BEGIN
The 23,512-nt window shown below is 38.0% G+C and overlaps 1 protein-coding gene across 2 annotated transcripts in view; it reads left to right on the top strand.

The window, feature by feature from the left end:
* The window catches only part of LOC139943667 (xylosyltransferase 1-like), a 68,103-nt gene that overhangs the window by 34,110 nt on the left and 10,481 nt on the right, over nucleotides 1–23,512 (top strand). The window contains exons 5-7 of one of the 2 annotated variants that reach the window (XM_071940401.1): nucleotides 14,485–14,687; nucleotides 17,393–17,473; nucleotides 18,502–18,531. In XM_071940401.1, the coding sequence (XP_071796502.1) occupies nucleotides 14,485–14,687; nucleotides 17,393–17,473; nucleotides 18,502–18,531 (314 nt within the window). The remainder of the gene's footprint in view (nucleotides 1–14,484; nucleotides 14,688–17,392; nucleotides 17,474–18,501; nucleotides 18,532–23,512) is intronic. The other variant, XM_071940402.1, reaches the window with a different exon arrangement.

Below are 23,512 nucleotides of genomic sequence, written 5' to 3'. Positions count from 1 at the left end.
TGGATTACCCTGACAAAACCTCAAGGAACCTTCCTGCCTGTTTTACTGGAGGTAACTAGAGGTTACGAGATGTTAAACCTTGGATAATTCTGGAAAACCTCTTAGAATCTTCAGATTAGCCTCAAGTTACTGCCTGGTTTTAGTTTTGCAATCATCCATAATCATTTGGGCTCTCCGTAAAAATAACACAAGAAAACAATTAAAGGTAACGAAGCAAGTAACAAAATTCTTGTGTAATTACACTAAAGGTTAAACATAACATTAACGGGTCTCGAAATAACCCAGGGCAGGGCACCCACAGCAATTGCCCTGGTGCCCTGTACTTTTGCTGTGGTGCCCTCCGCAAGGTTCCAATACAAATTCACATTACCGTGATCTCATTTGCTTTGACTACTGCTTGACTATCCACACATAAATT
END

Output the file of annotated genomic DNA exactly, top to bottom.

The 23,512-nt window shown below is 38.0% G+C and overlaps 1 protein-coding gene across 2 annotated transcripts in view; it reads left to right on the top strand.

The window, feature by feature from the left end:
* The window catches only part of LOC139943667 (xylosyltransferase 1-like), a 68,103-nt gene that overhangs the window by 34,110 nt on the left and 10,481 nt on the right, over nucleotides 1–23,512 (top strand). The window contains exons 5-7 of one of the 2 annotated variants that reach the window (XM_071940401.1): nucleotides 14,485–14,687; nucleotides 17,393–17,473; nucleotides 18,502–18,531. In XM_071940401.1, the coding sequence (XP_071796502.1) occupies nucleotides 14,485–14,687; nucleotides 17,393–17,473; nucleotides 18,502–18,531 (314 nt within the window). The remainder of the gene's footprint in view (nucleotides 1–14,484; nucleotides 14,688–17,392; nucleotides 17,474–18,501; nucleotides 18,532–23,512) is intronic. The other variant, XM_071940402.1, reaches the window with a different exon arrangement.

Below are 23,512 nucleotides of genomic sequence, written 5' to 3'. Positions count from 1 at the left end.
TGGATTACCCTGACAAAACCTCAAGGAACCTTCCTGCCTGTTTTACTGGAGGTAACTAGAGGTTACGAGATGTTAAACCTTGGATAATTCTGGAAAACCTCTTAGAATCTTCAGATTAGCCTCAAGTTACTGCCTGGTTTTAGTTTTGCAATCATCCATAATCATTTGGGCTCTCCGTAAAAATAACACAAGAAAACAATTAAAGGTAACGAAGCAAGTAACAAAATTCTTGTGTAATTACACTAAAGGTTAAACATAACATTAACGGGTCTCGAAATAACCCAGGGCAGGGCACCCACAGCAATTGCCCTGGTGCCCTGTACTTTTGCTGTGGTGCCCTCCGCAAGGTTCCAATACAAATTCACATTACCGTGATCTCATTTGCTTTGACTACTGCTTGACTATCCACACATAAATT